When it comes to your smile, the saying “You are what you eat” couldn’t be more fitting. Everything you consume directly impacts the health of your mouth—some for the better some for the worse. “It’s estimated that poor diet and drink choices amount for at least 50% of the damage we see in the smile—genetics and bad habits make up the rest,” says Atlanta cosmetic dentist Ronald Goldstein, DDS. Knowing which culprits are most detrimental to your smile can make all the difference in how it looks.
Soda, sticky foods, hard candies and crusty breads
What they do: Break down enamel
One of the biggest smile offenders is soda, simply because its sugar and acid contents weigh in at record high levels. Other foods that are harmful to the health of your tooth enamel include hard candies, sticky foods and crusty breads. “It’s the high acidity and low pH levels of these foods and drinks, which are also found in sports drinks, that do a number on the enamel,” says Washington, D.C., cosmetic dentist Peter Rinaldi, DDS. Over time, acid softens and dissolves enamel, creating sensitivity in the teeth and at the gum line. “This can have a domino effect,” says Dr. Goldstein. “Because the gums are so sensitive, you may fail to brush your teeth properly. The gum tissue can then become irritated and have a detrimental effect on the smile.”
Professional cleanings done every three to six months can help maintain a healthy smile and ward off the harmful effects of soda, food and other drinks that break down enamel. “We are using fluoride on adults now more than ever as a way to protect the teeth and fortify the outer layer of enamel,” says Dr. Rinaldi. The best way for your dentist to assess your teeth, and the extent of enamel damage, is with an intra-oral camera. Once a diagnosis has been made, bonding can be used to restore the teeth and correct any change in color that may have occurred. But, if more than just a small area of enamel was damaged, a porcelain veneer may be necessary. “If lost enamel is not treated, the smile can take on a dark look as the underlying tooth structure and roots darken over time,” says Dr. Goldstein.
Hard foods, like nuts
What they do: Crack the teeth
We’re not devaluing the importance of getting plenty of heart-healthy nuts in your diet, but rather just saying to be cautious when consuming these crunchy foods. Many people bite down too hard and end up cracking a tooth because their teeth are already weak from aging and previous damage. “That’s why you shouldn’t use your teeth to open pistachios or nuts,” says Dr. Smigel. “Also, biting into food that’s really hard can cause trauma to the teeth, like cracks and splits.” Chevy Chase, MD, cosmetic dentist Claudia C. Cotca, DDS, adds that, to make matters worse, the acid component in some of these foods can be erosive to the teeth, depending on how often they are consumed.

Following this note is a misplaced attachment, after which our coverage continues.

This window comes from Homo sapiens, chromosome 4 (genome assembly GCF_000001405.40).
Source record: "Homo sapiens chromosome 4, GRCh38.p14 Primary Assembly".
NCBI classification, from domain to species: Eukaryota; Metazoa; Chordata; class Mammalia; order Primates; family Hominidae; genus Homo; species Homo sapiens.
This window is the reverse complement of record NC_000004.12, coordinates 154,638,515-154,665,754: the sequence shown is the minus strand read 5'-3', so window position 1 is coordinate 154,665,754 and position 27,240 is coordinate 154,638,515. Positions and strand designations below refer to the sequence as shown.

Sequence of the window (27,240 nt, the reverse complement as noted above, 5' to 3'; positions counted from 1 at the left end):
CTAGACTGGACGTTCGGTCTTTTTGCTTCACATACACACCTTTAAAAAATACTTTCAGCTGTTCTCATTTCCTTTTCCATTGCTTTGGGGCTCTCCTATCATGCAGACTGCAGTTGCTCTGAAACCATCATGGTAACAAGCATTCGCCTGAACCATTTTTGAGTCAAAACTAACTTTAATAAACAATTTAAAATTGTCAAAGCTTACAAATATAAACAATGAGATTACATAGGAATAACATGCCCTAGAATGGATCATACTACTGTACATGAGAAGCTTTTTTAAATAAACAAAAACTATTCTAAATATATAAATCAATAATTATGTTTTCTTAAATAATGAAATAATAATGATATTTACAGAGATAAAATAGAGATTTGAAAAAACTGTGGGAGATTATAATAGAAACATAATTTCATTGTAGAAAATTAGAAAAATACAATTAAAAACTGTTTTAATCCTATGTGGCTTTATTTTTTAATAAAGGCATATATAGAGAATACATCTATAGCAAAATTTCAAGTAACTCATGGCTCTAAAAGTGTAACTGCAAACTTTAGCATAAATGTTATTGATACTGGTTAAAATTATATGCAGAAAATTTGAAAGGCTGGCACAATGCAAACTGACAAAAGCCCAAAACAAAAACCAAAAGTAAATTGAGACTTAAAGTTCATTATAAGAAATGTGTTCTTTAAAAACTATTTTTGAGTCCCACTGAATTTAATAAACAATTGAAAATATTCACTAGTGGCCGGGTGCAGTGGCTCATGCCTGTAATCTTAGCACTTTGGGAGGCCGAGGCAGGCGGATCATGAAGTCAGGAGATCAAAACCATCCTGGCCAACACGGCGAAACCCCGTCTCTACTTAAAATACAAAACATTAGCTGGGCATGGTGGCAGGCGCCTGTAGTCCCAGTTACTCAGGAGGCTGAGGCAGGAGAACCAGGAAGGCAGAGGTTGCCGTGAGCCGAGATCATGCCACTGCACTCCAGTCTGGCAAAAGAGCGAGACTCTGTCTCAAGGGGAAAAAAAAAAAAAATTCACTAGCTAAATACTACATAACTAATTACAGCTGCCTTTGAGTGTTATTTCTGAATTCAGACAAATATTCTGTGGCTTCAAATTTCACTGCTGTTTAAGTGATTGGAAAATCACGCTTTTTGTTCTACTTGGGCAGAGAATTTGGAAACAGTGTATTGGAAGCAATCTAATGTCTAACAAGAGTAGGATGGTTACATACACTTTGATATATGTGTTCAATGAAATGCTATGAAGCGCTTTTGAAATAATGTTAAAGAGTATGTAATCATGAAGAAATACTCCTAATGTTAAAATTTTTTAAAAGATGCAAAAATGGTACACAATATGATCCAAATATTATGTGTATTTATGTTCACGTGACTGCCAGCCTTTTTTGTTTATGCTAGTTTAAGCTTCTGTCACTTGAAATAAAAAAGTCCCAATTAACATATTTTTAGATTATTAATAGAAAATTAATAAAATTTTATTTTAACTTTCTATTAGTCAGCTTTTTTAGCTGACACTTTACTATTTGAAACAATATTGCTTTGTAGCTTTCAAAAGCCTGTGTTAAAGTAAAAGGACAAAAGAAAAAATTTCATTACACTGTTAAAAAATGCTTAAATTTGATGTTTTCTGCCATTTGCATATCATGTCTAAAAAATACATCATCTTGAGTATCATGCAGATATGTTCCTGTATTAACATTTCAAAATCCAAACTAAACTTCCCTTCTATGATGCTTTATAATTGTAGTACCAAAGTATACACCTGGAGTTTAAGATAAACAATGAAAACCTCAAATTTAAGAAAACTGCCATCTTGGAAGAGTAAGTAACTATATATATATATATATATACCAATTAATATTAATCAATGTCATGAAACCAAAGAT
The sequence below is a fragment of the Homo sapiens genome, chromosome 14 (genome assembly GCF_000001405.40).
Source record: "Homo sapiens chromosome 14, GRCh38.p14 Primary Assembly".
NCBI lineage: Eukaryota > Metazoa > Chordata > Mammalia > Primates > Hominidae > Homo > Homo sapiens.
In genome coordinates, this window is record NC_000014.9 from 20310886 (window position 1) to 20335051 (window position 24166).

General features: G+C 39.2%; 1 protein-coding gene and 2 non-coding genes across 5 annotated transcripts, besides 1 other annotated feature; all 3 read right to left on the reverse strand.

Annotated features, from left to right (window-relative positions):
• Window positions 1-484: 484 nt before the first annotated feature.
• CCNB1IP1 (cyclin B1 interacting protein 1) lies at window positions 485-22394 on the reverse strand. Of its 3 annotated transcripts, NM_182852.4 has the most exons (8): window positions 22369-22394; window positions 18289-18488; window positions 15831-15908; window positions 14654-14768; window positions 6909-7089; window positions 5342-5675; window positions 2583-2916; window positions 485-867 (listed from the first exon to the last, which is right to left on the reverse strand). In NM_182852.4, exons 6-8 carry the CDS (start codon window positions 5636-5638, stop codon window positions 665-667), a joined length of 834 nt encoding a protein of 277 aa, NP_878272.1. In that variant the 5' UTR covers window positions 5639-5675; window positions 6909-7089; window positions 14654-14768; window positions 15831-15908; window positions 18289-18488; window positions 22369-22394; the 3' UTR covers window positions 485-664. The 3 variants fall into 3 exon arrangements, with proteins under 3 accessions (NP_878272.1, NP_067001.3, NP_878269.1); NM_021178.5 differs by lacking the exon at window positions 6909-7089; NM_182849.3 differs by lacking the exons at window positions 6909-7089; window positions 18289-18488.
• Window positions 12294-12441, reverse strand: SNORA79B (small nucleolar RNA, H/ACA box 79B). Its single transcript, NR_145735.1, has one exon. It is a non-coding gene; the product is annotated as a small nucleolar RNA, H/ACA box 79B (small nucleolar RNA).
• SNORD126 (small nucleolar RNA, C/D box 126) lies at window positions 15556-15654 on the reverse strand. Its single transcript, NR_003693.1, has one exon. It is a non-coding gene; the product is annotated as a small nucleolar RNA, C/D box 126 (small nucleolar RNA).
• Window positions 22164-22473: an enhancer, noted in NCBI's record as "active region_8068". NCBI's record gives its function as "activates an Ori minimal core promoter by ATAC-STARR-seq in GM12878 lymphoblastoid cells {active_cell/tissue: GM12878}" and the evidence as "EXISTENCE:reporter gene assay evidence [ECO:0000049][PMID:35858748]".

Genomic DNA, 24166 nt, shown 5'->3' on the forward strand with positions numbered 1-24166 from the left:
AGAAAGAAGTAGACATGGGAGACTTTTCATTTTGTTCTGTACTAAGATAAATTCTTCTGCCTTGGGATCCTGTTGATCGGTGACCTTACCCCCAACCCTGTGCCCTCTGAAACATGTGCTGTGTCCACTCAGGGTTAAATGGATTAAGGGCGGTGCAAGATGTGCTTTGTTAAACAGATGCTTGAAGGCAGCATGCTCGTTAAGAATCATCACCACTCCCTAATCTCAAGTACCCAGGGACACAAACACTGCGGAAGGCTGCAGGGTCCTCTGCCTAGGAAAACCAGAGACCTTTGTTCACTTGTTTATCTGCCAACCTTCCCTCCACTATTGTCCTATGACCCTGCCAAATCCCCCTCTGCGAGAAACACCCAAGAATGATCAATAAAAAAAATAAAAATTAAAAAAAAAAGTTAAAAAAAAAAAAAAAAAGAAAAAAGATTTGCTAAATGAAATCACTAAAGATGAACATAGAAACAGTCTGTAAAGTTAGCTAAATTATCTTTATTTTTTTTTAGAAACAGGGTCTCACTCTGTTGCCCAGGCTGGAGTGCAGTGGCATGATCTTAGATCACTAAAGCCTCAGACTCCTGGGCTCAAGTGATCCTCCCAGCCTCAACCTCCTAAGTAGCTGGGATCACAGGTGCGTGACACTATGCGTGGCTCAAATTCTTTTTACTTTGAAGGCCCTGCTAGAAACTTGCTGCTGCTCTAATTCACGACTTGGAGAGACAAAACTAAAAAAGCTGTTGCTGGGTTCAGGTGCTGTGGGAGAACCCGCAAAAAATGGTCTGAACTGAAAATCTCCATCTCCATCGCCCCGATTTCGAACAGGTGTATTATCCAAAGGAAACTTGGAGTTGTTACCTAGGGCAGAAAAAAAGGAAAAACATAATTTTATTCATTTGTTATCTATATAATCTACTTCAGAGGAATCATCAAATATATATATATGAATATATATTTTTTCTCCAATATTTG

Depending on where the crack is in the tooth, how many teeth were affected, and how deep the crack goes into the tooth (and possibly below it) will determine how your dentist will choose to rectify the problem. “Regular dental visits for cleanings and evaluations will help monitor and treat small cracks before they become more serious dental issues,” says Bloomington, MN, cosmetic dentist Walter J. Palmer, DDS. “Cracked teeth can be restored with a crown, which is placed over the tooth to cover it.” Bonding helps to correct the crack and also restore the tooth back to its original color (or close to it); veneers are better suited for covering the entire surface of the front of the tooth; and crowns wrap around the front, back and sides of the tooth to contain the fracture.
Dark foods and white wineWhat they do: Cause stains
Anything dark in color—red wine, tomato sauce, tea, curry and coffee—can stain teeth. But you might be shocked to know that the acid in food can lead to stains, too. “Cola, wine and tea contain acid that promotes staining by eroding enamel. Then deeply pigmented foods latch onto the enamel,” says Dr. Palmer. White wine causes enamel damage because of its high acid levels. “The acidity of white wine makes teeth more susceptible to staining from colored drinks,” says New York cosmetic dentist Irwin Smigel, DDS. Once enamel is removed, pigmented molecules attach to proteins on the teeth and stains occur. “To remove temporary stains that appear after drinking wine, rinse with water and eat bread. The two reduce acidity and neutralize the mouth,” Dr. Smigel adds.
Hands down, the best way to whiten and brighten teeth is by bleaching them, be it in-office or at home, which works wonders on teeth that have become yellow over time (from foods and drinks). Keep in mind that when it comes to whitening your smile, you can only brighten teeth so much. For more difficult cases of staining, the stains may need to be covered up with veneers or crowns to hide the discoloration. No matter how your stains are corrected, Dr. Smigel says that taking preventive measures with proper at-home oral care—brushing for two minutes twice daily—is important.
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